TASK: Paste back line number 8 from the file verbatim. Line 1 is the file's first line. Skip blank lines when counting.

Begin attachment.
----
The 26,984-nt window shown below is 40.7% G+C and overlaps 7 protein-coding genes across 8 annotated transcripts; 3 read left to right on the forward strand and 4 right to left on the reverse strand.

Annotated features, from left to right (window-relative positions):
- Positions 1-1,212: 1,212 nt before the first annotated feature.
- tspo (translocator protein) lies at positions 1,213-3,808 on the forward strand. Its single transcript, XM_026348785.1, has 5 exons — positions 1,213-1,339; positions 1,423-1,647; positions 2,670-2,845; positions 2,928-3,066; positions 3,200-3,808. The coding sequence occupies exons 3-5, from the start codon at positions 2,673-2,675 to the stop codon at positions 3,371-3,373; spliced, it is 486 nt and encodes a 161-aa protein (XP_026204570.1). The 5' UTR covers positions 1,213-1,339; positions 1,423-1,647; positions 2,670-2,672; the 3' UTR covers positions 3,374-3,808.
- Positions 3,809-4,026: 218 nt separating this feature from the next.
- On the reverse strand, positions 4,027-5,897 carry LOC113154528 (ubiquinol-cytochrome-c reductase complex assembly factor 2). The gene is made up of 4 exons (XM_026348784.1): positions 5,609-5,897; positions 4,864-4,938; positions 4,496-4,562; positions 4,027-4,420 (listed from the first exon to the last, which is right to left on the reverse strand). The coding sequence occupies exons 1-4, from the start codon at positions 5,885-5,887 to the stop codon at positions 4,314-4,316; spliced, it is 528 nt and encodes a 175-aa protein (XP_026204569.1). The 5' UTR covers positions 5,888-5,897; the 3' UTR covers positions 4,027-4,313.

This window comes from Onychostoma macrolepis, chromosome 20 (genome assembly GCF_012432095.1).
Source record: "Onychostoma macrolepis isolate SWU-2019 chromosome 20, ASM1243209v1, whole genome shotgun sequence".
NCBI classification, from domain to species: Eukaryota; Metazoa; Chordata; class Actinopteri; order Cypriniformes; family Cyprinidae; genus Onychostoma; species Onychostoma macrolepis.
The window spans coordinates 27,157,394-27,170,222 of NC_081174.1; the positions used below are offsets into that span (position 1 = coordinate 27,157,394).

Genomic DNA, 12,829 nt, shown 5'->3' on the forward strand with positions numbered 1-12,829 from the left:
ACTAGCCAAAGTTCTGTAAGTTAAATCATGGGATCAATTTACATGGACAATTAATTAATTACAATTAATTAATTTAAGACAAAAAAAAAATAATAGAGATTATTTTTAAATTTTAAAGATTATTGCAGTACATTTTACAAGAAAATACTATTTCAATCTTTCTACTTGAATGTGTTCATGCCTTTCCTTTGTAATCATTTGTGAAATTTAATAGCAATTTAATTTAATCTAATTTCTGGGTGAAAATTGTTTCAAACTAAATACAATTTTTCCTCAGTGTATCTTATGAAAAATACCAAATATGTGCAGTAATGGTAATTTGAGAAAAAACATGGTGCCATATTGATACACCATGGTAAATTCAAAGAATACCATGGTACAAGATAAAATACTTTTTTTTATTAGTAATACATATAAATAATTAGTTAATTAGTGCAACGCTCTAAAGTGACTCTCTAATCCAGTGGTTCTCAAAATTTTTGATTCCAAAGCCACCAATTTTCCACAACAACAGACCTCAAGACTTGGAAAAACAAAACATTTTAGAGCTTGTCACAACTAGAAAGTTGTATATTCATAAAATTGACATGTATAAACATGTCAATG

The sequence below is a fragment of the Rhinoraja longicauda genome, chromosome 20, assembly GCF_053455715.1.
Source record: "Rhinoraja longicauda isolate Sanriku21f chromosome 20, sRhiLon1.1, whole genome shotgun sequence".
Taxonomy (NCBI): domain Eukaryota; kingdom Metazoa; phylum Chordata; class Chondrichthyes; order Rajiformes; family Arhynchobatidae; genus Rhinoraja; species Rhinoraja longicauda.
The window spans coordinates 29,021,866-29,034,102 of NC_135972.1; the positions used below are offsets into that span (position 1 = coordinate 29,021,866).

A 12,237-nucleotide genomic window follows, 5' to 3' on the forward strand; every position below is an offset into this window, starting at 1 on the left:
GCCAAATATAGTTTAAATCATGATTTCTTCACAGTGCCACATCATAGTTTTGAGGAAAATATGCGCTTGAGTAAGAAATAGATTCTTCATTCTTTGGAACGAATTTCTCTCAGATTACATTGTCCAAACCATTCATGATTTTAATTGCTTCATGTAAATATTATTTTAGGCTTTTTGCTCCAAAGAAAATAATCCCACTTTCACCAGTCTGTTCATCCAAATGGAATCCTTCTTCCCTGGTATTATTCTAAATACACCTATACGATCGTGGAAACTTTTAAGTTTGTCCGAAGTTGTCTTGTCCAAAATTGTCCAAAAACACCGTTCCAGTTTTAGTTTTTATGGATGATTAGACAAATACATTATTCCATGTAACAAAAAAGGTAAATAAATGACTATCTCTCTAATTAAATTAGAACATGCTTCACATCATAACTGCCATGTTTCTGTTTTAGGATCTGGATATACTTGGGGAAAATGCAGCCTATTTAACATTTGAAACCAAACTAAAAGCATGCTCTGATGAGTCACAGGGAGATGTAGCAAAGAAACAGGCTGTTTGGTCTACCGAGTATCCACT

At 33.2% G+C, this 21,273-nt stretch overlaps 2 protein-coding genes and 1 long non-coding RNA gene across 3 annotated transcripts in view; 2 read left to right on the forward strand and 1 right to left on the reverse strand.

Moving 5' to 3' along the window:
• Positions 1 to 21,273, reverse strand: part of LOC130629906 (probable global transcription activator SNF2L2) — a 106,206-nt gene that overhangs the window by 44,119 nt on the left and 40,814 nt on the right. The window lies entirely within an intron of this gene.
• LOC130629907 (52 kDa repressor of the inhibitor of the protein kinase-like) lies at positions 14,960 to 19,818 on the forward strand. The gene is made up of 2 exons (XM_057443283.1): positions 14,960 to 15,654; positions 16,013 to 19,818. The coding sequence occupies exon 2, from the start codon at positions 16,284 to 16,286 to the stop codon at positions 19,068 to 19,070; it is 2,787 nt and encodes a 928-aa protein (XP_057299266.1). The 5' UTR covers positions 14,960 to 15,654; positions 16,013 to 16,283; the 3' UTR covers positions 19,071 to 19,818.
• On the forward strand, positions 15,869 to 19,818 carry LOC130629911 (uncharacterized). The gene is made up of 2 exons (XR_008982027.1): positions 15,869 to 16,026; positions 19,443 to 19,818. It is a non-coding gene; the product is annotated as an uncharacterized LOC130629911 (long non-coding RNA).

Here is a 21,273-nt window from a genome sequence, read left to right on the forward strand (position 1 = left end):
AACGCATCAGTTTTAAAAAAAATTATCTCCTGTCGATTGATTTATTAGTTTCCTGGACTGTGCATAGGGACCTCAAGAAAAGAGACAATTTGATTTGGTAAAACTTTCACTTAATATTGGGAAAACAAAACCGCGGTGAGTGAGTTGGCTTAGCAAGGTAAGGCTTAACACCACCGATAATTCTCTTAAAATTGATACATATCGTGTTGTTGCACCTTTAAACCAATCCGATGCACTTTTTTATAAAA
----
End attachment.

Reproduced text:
Source record: "Onychostoma macrolepis isolate SWU-2019 chromosome 20, ASM1243209v1, whole genome shotgun sequence".